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Fusion power gets an architect 

Apr 14, 2010 - blogs.nature.com

After a year-long pause it looks like construction may finally swing into high gear at ITER, the multibillion-dollar fusion experiment located in St-Paul-lez-Durance, France.

For those not familiar with the project, ITER is a massive undertaking between seven partners to prove the viability of fusion as a power source. It's basically a giant magnetic bottle that will squeeze and heat a gas of two hydrogen isotopes (deuterium and tritium) until they fuse together. That fusion process will release energetic neutrons and a lot of energy, far more than you'd get by splitting apart uranium atoms in a traditional nuclear reactor.

ITER is meant to prove that controlled fusion can produce more energy than it consumes. But first the European Union, United States, Russia, India, China, South Korea and Japan must prove that they can work together as a true multilateral consortium to build the thing.

Getting the seven ITER partners working in synchrony has not gone smoothly. In exchange for hosting, Europe is shouldering around 45% of construction costs, which was originally budgeted at €5 billion (US$6.8 billion). Current estimates of the total ITER cost are about double that, although nobody is saying for sure just how much the total project will cost. As a result, the European Commission is having a devil of a time getting the 27 European member states involved with ITER to cough up the extra cash.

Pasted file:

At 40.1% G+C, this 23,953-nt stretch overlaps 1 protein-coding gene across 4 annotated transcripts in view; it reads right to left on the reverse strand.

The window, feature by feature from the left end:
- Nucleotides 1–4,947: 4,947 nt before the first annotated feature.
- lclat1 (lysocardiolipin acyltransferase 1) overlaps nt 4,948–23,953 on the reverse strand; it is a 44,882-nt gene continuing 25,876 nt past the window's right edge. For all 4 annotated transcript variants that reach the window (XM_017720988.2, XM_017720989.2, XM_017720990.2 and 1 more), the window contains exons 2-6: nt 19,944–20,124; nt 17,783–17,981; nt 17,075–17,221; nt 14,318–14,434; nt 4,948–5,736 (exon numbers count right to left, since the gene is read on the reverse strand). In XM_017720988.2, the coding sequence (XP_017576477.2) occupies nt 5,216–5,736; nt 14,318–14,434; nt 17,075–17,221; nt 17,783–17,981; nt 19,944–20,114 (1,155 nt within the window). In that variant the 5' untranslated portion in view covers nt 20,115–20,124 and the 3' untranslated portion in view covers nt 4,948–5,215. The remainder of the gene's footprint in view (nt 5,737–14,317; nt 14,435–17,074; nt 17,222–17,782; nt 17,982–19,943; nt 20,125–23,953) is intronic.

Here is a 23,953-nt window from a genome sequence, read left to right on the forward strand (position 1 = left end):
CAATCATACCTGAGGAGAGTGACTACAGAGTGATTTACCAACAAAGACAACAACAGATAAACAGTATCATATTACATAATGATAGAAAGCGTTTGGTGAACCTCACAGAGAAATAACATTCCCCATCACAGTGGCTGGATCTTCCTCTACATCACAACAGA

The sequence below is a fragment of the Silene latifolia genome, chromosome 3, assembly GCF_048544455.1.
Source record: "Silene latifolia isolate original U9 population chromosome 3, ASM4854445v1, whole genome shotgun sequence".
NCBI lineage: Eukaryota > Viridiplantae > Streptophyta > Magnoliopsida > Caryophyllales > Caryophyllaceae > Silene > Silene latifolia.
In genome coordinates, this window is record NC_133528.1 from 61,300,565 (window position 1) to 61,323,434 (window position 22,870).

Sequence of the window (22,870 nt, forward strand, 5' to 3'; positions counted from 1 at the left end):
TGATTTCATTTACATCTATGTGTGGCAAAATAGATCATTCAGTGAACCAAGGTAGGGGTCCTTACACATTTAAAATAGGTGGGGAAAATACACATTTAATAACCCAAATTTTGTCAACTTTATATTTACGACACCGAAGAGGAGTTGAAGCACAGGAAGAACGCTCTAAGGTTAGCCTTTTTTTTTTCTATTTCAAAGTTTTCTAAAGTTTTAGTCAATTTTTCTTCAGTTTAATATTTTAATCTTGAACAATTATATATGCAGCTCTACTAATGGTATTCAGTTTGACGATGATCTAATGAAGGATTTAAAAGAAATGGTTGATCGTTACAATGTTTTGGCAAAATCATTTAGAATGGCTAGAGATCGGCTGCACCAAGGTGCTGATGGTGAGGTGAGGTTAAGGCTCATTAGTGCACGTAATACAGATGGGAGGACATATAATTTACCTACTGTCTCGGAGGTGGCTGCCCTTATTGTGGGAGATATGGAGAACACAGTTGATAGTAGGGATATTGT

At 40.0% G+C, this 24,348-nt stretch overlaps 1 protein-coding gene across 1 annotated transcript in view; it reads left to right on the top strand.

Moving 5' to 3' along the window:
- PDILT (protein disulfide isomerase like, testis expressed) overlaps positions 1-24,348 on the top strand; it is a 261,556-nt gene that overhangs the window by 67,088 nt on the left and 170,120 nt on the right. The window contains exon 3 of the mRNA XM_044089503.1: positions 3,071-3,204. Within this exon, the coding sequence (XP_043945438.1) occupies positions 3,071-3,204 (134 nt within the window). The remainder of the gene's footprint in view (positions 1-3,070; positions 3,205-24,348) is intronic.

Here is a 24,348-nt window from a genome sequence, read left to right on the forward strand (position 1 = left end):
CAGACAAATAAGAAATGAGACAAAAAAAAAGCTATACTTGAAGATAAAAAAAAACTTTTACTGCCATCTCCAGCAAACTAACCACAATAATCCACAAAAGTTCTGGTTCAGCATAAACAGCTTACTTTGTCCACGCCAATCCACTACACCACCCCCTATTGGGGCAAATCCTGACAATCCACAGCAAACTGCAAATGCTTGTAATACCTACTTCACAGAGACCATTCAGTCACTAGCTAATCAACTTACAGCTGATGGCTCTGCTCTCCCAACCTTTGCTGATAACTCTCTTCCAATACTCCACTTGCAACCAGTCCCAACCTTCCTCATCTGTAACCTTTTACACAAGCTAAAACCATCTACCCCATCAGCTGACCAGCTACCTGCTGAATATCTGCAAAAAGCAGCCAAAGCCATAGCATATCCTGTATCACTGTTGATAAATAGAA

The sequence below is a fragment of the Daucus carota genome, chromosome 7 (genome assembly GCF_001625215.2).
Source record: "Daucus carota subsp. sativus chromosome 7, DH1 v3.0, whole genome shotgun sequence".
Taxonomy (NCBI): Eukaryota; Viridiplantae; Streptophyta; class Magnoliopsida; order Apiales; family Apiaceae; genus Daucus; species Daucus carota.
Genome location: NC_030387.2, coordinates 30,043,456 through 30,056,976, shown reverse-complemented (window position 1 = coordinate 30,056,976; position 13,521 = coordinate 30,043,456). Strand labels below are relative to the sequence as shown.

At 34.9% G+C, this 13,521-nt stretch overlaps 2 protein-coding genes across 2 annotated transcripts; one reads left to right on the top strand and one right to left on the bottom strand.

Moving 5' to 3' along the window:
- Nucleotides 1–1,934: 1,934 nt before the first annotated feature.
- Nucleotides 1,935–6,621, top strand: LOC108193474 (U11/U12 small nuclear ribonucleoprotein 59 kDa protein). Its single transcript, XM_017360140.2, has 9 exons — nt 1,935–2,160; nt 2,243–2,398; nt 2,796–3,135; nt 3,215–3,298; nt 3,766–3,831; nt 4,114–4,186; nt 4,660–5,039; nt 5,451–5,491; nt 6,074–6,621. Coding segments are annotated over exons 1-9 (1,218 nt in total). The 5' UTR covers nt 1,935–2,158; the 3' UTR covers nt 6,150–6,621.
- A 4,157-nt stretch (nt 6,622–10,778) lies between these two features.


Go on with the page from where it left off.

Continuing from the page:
For that reason, and others, the EU's contracting agency for the project, known as F4E, has been slow to draw up the necessary agreements that would allow work on the site to begin. There hasn't been much done to ITER since last April, when French workers finished clearing and levelling the site. The situation has caused enormous tension both within the ITER Organization and the European Commission.

But there was good news yesterday: F4E has awarded a €150 million architecture contract for ITER, which will pave the way for design and construction of the ITER buildings. The contract went to a consortium of four engineering firms in France, Spain and the United Kingdom. According to Sabina Griffith, over at the ITER organization, construction on the main building for the project will begin next month.

That should keep ITER on its current, and already much delayed, completion date of November 2019.

credit: ITER